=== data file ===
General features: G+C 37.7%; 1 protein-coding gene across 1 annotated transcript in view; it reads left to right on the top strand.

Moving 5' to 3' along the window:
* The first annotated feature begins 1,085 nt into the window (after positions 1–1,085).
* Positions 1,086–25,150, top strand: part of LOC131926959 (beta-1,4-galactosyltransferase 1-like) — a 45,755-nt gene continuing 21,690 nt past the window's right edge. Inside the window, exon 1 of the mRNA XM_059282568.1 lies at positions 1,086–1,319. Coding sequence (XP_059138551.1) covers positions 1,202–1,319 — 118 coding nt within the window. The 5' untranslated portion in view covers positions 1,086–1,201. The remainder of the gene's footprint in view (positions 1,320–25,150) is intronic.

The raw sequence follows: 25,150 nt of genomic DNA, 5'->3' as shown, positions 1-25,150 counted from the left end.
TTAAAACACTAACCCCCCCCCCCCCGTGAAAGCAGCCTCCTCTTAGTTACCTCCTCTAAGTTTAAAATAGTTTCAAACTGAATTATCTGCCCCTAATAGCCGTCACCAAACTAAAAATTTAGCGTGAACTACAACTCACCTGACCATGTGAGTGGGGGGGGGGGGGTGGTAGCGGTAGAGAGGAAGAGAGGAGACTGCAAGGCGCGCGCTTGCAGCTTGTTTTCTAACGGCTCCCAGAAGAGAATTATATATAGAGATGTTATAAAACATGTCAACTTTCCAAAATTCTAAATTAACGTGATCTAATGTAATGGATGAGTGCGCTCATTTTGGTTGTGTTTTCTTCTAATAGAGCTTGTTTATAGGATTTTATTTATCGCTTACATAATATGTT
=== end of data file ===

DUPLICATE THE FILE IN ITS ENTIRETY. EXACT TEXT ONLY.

General features: G+C 37.7%; 1 protein-coding gene across 1 annotated transcript in view; it reads left to right on the top strand.

Moving 5' to 3' along the window:
* The first annotated feature begins 1,085 nt into the window (after positions 1–1,085).
* Positions 1,086–25,150, top strand: part of LOC131926959 (beta-1,4-galactosyltransferase 1-like) — a 45,755-nt gene continuing 21,690 nt past the window's right edge. Inside the window, exon 1 of the mRNA XM_059282568.1 lies at positions 1,086–1,319. Coding sequence (XP_059138551.1) covers positions 1,202–1,319 — 118 coding nt within the window. The 5' untranslated portion in view covers positions 1,086–1,201. The remainder of the gene's footprint in view (positions 1,320–25,150) is intronic.

The raw sequence follows: 25,150 nt of genomic DNA, 5'->3' as shown, positions 1-25,150 counted from the left end.
TTAAAACACTAACCCCCCCCCCCCCGTGAAAGCAGCCTCCTCTTAGTTACCTCCTCTAAGTTTAAAATAGTTTCAAACTGAATTATCTGCCCCTAATAGCCGTCACCAAACTAAAAATTTAGCGTGAACTACAACTCACCTGACCATGTGAGTGGGGGGGGGGGGGTGGTAGCGGTAGAGAGGAAGAGAGGAGACTGCAAGGCGCGCGCTTGCAGCTTGTTTTCTAACGGCTCCCAGAAGAGAATTATATATAGAGATGTTATAAAACATGTCAACTTTCCAAAATTCTAAATTAACGTGATCTAATGTAATGGATGAGTGCGCTCATTTTGGTTGTGTTTTCTTCTAATAGAGCTTGTTTATAGGATTTTATTTATCGCTTACATAATATGTT